Author: Daniel Beverly, PhD candidate studying plant physiology
"One of the most challenging components of science communication is developing the
ability to modify levels of complexity based on response and cues from the target audience."
This seems to be a significant challenge due to variable reasons but two major ideas are evident.
Firstly, scientist rarely receive training in such skills as the academic dogma of publish or perish diverts interest away from the public when conveying scientific results.
Secondly, academics are well versed in the defense of their research on a professional stage but reframe from defending their findings in public due to fears of losing academic credibility of crossing over into advocacy or political figures.
Moves to train scientist to communicate science are becoming more relevant with increased competition for funding, transparency of research, and science advocacy across disciplines.
Further, scientist are tired of being punching bags in the political arena. Scientist are becoming frustrated getting their data and results misinterpreted or mis-conceptualized, fitting a story favoring partisan agendas. Thus, a large effort has been made to increase the transparency into a scientist’s life by engaging a broader audience and defending their findings before media outlets can misconstrue the fundamental stories.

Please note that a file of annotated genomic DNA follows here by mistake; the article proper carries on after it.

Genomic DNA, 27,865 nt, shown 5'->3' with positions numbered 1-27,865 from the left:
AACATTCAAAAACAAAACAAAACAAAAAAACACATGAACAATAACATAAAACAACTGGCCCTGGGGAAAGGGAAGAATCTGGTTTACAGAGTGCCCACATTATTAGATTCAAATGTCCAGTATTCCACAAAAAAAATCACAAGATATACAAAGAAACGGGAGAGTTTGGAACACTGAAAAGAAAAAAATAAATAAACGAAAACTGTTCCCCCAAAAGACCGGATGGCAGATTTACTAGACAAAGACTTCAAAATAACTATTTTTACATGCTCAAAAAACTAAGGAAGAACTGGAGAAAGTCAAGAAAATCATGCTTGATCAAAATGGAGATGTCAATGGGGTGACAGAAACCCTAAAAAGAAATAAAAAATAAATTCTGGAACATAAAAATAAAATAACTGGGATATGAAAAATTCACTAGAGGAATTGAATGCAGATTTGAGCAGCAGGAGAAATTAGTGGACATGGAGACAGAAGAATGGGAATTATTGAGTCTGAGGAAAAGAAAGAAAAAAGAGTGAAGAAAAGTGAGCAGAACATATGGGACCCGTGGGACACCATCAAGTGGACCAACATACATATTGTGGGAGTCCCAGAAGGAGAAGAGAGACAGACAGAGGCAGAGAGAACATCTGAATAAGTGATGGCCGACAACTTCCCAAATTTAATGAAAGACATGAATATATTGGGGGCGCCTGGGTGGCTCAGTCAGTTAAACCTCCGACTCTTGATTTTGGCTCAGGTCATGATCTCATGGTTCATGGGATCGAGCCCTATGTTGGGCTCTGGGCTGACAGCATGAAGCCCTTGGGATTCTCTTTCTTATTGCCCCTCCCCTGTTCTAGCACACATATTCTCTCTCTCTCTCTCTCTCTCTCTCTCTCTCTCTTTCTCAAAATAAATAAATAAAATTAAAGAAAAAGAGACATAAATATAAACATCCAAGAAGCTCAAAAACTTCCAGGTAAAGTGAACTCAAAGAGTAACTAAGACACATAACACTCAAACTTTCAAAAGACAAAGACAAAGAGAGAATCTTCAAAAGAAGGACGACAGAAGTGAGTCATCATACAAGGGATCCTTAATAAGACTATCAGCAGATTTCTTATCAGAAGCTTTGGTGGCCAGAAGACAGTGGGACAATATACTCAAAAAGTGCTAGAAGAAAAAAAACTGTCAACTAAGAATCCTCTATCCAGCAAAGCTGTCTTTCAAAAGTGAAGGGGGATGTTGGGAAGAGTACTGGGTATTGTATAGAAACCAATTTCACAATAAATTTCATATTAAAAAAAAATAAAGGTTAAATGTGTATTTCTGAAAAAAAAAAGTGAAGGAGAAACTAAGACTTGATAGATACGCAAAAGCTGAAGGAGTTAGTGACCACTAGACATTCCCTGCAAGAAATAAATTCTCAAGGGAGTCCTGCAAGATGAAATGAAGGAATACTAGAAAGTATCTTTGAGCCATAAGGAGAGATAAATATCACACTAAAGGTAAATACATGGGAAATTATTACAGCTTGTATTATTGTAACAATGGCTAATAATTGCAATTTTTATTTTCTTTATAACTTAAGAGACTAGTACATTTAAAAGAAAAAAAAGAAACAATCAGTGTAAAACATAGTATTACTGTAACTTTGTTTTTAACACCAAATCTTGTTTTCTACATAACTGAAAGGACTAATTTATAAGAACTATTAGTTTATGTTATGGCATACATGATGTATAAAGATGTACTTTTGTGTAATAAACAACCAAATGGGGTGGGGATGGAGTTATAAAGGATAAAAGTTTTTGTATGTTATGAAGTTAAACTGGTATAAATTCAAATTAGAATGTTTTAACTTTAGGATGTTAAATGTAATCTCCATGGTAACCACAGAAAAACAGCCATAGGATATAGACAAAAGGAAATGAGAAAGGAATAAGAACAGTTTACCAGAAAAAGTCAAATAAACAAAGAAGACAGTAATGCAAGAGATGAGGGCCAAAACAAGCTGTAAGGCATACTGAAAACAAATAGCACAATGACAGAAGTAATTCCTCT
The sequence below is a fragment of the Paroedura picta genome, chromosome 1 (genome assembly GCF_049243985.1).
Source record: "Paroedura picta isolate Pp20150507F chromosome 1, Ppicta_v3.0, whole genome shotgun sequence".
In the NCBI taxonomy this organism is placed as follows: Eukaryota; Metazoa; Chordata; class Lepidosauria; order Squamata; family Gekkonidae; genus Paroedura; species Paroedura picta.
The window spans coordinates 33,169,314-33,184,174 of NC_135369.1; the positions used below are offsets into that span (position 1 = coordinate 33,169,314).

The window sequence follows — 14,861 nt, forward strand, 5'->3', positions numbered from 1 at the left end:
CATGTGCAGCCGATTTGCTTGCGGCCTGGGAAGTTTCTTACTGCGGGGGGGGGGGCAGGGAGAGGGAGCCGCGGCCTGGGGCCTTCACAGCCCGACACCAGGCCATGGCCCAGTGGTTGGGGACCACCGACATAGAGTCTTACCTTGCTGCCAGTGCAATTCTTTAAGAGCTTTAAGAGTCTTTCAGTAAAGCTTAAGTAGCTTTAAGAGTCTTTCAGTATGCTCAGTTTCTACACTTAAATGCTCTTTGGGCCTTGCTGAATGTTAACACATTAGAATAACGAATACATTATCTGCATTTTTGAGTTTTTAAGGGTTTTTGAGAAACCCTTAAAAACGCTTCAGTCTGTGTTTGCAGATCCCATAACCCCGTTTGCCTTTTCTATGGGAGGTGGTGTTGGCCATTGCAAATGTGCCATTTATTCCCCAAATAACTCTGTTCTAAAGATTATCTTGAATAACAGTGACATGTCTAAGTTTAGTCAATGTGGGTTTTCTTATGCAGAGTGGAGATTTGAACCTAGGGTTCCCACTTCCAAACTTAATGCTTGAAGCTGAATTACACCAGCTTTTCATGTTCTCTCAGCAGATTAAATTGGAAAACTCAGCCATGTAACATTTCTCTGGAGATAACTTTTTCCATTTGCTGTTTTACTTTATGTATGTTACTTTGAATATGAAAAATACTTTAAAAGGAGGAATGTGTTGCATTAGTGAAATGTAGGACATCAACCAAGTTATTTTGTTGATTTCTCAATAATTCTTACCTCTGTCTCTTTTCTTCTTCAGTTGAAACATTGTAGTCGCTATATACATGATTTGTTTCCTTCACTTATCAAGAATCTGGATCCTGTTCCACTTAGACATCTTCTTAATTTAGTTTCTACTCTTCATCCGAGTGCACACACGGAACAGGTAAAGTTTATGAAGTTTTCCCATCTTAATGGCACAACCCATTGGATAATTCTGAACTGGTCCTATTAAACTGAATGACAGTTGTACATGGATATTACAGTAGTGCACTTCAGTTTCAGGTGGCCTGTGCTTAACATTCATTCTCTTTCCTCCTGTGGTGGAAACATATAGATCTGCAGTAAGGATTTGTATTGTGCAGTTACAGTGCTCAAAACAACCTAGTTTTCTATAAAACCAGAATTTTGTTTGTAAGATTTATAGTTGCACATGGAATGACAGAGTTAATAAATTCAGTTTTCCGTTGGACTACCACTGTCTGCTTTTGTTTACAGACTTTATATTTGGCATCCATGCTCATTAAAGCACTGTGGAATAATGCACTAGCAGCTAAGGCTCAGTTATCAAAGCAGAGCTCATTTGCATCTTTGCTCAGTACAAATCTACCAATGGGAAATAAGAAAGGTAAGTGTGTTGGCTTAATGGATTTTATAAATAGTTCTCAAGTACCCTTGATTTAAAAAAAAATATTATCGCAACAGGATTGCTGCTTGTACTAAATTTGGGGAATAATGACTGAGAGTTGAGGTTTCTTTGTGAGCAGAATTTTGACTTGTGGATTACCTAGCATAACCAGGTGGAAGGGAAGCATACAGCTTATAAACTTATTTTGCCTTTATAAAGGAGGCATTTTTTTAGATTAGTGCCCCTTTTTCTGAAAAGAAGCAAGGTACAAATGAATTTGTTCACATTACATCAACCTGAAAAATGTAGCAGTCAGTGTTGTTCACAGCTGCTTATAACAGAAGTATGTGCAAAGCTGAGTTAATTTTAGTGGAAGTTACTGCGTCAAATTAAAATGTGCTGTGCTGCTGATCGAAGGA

Communicating contentious science ideas is most effective with an integrative and non-threatening stance incorporating community involvement.
This community science communication is seen at varying levels from teaching young children topics of planets to plants or citizen science outreach involving adults hobbyists interested in birds. Getting the excitement back into the science as opposed to the political debate starts with the scientist. Scientists are opportunistic creatures and must maximize their efforts.
The August solar eclipse opened the door for many creative and novel methods for collecting information of the natural world via citizen engagement. Keen observers were asked to submit the unusual animal behaviors they witnessed, while others deployed audio recording devices to capture the shift in human and animal activities; and a select group of retired scientist could not help themselves with collecting the activity of the solar corona for the greater benefit of science (Nature, Witze 2017).
Science and the scientist must bring back the pleasurable aspects of getting people interested and invested in science and the benefits of research.
Witze, A. (2017). Eclipse promises to reveal mysteries of Sun’s corona. Nature.
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